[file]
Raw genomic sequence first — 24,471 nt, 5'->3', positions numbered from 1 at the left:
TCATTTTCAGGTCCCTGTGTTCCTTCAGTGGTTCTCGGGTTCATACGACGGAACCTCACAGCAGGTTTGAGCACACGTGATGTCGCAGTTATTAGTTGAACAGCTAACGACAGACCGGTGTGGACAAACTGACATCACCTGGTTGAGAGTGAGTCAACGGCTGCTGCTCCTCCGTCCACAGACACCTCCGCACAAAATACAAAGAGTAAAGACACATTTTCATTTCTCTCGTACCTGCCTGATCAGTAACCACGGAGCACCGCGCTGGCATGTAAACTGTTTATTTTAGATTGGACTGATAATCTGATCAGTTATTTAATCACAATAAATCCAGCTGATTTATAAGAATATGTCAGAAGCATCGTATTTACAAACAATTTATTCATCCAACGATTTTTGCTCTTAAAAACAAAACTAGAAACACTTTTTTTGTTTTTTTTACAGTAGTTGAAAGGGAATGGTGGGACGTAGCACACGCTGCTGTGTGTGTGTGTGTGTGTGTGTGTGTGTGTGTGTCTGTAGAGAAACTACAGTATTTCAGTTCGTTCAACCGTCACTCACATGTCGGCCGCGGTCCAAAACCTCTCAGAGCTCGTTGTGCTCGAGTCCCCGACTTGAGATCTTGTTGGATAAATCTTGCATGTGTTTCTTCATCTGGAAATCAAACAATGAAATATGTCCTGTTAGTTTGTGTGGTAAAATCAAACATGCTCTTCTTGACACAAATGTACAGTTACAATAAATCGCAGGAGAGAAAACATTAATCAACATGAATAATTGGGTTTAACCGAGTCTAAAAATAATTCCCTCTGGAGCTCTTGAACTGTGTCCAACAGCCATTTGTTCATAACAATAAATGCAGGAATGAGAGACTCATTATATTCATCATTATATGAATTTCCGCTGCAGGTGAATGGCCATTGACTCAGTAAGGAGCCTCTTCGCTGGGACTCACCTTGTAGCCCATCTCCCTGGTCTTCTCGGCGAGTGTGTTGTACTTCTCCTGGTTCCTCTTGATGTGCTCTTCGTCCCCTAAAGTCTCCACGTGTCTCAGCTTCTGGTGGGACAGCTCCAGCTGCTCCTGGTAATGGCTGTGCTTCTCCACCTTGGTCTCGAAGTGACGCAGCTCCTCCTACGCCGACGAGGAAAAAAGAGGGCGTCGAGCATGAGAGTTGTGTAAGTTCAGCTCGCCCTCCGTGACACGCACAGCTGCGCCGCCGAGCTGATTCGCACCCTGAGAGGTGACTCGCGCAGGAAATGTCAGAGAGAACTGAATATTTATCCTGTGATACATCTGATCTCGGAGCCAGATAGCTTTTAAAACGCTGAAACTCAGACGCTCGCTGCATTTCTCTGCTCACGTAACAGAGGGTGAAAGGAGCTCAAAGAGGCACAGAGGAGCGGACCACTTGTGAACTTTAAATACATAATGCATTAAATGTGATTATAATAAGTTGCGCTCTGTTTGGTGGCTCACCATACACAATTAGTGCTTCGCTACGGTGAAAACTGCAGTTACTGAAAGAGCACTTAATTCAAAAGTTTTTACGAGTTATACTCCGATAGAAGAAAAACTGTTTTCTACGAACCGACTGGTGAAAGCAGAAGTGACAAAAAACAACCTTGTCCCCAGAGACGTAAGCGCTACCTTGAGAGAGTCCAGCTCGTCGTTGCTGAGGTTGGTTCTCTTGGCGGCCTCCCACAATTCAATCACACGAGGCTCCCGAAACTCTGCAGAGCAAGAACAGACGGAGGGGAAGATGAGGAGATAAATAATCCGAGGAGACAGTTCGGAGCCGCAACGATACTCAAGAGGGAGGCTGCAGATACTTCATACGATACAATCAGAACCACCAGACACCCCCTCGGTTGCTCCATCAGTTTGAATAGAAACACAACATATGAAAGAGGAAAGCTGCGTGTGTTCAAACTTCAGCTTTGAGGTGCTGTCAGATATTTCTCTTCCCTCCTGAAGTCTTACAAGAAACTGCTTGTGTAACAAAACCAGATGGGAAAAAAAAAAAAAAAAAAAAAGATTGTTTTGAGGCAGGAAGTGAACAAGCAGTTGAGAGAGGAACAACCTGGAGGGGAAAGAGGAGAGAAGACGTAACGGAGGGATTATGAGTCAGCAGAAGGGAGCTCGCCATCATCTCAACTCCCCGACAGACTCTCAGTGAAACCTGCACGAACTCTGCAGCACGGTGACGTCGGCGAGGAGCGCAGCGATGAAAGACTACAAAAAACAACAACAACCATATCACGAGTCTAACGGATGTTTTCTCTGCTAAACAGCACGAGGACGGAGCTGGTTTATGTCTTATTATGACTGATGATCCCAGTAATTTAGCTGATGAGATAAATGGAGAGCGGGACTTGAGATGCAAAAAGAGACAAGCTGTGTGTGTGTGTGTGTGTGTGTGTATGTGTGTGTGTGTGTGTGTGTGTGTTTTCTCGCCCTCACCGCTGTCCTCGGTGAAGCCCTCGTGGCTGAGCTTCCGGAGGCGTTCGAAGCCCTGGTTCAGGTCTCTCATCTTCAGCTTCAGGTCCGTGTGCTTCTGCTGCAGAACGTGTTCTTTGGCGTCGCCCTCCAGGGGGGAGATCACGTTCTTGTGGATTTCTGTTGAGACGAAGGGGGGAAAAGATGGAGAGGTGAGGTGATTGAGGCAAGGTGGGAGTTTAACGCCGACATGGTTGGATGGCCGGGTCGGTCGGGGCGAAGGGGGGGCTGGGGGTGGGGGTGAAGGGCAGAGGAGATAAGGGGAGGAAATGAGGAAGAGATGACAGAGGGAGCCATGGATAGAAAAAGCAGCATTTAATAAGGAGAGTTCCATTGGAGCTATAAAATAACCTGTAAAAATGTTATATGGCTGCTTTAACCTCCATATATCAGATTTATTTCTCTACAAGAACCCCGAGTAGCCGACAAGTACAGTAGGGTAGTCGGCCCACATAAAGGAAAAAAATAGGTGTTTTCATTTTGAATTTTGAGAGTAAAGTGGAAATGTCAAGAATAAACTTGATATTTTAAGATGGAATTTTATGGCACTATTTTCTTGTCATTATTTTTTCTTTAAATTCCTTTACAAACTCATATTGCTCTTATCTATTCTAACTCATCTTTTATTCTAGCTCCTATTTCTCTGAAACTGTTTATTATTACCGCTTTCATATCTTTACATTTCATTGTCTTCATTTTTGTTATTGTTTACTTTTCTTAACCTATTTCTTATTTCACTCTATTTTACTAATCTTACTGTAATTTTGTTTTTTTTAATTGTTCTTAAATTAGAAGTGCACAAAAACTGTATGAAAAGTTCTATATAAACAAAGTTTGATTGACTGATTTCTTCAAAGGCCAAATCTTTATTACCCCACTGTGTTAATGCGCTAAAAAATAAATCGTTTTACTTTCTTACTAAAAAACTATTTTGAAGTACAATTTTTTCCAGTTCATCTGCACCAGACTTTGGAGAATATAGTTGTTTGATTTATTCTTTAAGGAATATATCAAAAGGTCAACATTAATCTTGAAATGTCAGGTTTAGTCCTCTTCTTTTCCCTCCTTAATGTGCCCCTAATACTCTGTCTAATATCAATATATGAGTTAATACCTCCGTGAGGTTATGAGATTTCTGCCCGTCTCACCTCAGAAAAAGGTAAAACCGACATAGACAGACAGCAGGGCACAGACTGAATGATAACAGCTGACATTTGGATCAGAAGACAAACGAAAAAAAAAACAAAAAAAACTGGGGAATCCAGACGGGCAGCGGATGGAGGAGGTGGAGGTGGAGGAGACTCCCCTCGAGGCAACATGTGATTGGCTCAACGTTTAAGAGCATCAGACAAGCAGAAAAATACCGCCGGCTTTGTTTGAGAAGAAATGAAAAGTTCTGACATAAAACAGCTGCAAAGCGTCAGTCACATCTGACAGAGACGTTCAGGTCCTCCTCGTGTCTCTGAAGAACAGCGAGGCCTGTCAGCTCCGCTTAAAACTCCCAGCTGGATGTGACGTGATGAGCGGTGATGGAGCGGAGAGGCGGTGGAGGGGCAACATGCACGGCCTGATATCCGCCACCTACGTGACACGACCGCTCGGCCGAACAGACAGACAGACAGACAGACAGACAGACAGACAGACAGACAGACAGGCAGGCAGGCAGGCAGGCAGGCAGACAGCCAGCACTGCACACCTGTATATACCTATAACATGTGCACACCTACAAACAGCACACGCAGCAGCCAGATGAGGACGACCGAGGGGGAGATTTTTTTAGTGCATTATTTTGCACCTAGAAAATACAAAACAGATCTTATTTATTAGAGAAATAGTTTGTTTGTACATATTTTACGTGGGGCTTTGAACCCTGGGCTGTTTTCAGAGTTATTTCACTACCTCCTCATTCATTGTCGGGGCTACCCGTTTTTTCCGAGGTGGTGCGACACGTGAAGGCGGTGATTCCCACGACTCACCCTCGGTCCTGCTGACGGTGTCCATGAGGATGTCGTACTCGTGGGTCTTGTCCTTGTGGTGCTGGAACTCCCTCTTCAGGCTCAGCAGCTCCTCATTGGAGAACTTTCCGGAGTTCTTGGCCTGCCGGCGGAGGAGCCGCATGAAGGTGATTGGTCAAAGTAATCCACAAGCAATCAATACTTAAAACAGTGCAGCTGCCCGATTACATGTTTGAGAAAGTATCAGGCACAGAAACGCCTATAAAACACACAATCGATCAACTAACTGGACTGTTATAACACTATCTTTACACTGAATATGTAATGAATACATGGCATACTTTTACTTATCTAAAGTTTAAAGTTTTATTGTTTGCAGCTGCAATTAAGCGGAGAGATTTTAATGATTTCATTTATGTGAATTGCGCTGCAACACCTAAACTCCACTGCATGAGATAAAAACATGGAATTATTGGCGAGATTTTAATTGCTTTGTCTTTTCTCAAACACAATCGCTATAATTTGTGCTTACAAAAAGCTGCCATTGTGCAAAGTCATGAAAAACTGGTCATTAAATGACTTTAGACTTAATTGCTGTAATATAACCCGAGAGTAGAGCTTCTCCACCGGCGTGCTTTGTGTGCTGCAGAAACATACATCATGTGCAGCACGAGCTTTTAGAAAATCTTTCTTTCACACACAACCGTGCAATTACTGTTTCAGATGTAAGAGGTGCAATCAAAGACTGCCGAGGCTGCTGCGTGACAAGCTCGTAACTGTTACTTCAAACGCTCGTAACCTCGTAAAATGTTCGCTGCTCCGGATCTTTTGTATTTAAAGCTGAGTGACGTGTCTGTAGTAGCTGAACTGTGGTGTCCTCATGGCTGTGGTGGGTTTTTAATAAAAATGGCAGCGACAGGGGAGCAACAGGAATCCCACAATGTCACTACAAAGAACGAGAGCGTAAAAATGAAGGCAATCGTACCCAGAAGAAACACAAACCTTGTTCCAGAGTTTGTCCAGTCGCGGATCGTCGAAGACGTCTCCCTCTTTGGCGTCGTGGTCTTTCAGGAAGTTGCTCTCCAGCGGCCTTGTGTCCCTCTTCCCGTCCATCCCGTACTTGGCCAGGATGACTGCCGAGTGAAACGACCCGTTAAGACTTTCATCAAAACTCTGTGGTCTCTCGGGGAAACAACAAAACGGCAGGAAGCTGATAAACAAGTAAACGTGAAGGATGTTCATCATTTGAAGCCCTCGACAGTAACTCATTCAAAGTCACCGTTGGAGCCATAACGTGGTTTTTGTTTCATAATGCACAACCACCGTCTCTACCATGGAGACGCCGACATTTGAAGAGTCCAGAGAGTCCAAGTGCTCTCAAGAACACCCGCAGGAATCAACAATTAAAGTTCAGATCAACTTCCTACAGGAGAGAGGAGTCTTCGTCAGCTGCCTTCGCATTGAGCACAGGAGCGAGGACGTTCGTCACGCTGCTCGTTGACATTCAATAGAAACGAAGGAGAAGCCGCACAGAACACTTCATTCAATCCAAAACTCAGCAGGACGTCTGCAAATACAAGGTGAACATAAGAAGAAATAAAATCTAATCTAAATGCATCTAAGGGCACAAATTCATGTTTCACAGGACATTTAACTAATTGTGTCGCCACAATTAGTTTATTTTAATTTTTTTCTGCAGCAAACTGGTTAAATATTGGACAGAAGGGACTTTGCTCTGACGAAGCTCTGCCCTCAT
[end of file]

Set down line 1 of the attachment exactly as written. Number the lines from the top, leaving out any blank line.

Raw genomic sequence first — 24,471 nt, 5'->3', positions numbered from 1 at the left: